Former Investment Executive Embraces New Role: Writing Murder Mysteries
By David A. F. Sweet Longtime Lake Forester Steve Timbers enjoyed a successful career in the financial industry, working as president and CEO of Zurich Kemper Investments and president of global investments at Northern Trust. While some at those high levels later craft books offering business advice or – if they’re particularly well-known – a memoir, Timbers chose a different path with the written word after he retired: a fictional murder mystery. Published by Dorrance Publishing Co. in Pittsburgh last year, A Death at the Potawatomi Club is the story of amateur sleuth Charlie Bailey, who near the beginning of the book encounters a family friend and client who looks to have drowned in his country club pool. Bailey -- considered a suspect at first by a police sergeant since he left the crime scene and whose firm is connected to the murder on a local news program -- sets out to find whodunnit, even after the death is ruled an accident. Unlike, say, Sherlock Holmes, Bailey has no history of being a detective (he is a money manager), so he must apply his intelligence and energy to an unknown field.
“Writing A Death at the Potawatomi Club has given me great satisfaction and pride,” says Steve Timbers. Why did Timbers choose to write fiction, especially when many former executives gravitate to non-fiction? “First of all, I like the freedom in fiction - the author invents the narrative,” said Timbers, who lives in Jupiter Island with his wife, Elaine. “You can choose the characters, places, situation, and dialogue that you prefer. No one can demand that you should create things differently.” An English major at Yale University, Timbers cites two professors who bolstered his confidence as a writer. Eugene Waith, a prominent scholar in Elizabethan literature, inspired his student by encouraging him to publish his paper on William Shakespeare’s The Winter’s Tale. Second, Timbers enjoyed a seminar with Robert Penn Warren, best known for his novel All the King’s Men and the first U.S. Poet Laureate. The class spent the semester analyzing Lord Jim page by page. “I learned what choices Joseph Conrad made regarding structure, character development, place, timing, language, moral-dilemma resolution and more with a Pulitzer Prize winner,” Timbers recalled. “That was a priceless learning experience.”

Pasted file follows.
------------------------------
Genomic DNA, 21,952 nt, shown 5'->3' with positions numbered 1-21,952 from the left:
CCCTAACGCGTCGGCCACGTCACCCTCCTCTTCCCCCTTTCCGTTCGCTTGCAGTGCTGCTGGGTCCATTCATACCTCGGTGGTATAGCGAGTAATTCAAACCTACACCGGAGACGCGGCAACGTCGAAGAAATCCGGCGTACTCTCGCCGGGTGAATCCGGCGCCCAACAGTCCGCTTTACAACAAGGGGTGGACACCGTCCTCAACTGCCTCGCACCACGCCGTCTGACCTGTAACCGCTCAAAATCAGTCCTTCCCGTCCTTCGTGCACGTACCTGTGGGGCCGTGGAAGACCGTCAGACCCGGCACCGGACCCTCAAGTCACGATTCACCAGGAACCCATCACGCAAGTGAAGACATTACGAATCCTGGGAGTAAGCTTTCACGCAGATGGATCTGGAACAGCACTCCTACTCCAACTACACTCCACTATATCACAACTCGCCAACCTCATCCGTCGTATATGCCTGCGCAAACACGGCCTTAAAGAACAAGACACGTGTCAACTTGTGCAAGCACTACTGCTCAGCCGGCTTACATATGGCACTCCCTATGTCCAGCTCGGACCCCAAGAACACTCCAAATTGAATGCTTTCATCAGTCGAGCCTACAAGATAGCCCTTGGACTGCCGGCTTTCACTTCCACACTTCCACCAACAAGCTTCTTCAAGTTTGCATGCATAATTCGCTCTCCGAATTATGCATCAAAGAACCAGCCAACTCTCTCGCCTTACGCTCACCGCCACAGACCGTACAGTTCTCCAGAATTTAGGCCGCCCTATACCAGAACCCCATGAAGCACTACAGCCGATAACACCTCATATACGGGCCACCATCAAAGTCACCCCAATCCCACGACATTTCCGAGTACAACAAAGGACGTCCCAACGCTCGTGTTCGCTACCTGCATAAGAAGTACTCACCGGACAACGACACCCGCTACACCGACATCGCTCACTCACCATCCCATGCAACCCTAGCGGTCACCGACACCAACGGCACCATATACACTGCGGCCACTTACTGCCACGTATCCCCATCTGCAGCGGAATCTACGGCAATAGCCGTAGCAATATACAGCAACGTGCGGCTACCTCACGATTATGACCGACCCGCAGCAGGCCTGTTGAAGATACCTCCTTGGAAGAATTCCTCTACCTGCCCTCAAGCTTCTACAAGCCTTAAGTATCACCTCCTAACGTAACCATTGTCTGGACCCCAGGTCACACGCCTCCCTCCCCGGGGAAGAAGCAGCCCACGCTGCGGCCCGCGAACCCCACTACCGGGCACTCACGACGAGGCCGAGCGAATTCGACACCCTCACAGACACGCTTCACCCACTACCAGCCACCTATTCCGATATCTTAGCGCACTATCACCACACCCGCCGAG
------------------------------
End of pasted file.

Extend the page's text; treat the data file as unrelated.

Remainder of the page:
Timbers – who loved reading mysteries as a boy, especially ones involving amateur detectives, and counts books by Agatha Christie and Arthur Conan Doyle in his library -- comes from a heritage of storytellers. His father, mother and grandparents all told him stories of the past -- some true and some fictional. He considers his son Alex, a Tony-Award winning theatrical director of Broadway-bound musicals, a masterful storyteller. “One of the benefits of his work for me is his outstanding use of Easter eggs,” noted Timbers, referring to items authors drop in their books for fans (in this case, the Society of the Four Arts in Palm beach and 1500 Lake Shore Drive in Chicago, among others). Following the write-what-you-know philosophy, Timbers points out that the locations and background Charlie Bailey inhabits spring from his own life. Timbers has a house in Lake Forest, which is the home of the club Bailey belongs to. Both the real Timbers and fictional Bailey are golfers and, just like Bailey, Timbers served in the U.S. Army during a war. The septuagenarian faced many challenges in writing his first book. “Time was the most difficult issue,” he said. “For several years I would start and stop writing due to family priorities, travel demands, board meetings and a full bucket list. In addition, writing this book required significant amounts of research and consultations with the remarkable editors I hired. The work required several drafts. One piece of luck was that the pandemic came along and helped generate the unexpected opportunities to write.” Sometime this spring, Timbers will publish a second book in the series. Titled The Degas Trove, it is a mystery based on an art theft from the Yale University Art Gallery and a murder in the Yale Library stacks. Claire Bailey donated the Impressionist paintings – and her grandniece was the one murdered. Her son Charlie returns to try to figure it all out. As he looks back, Timbers is happy he chose to create Charlie Bailey and craft his first novel.
“Writing A Death at the Potawatomi Club has given me great satisfaction and pride,” he noted. “First, I met the challenge of creating a readable book from scratch. Second, from the positive feedback I received from readers, I know I succeeded in my primary goal: to entertain. Finally, I had fun. The decisions I made while composing the book gave me joy, amusement, wonder and discipline.”
This article was first published in Classic Chicago magazine.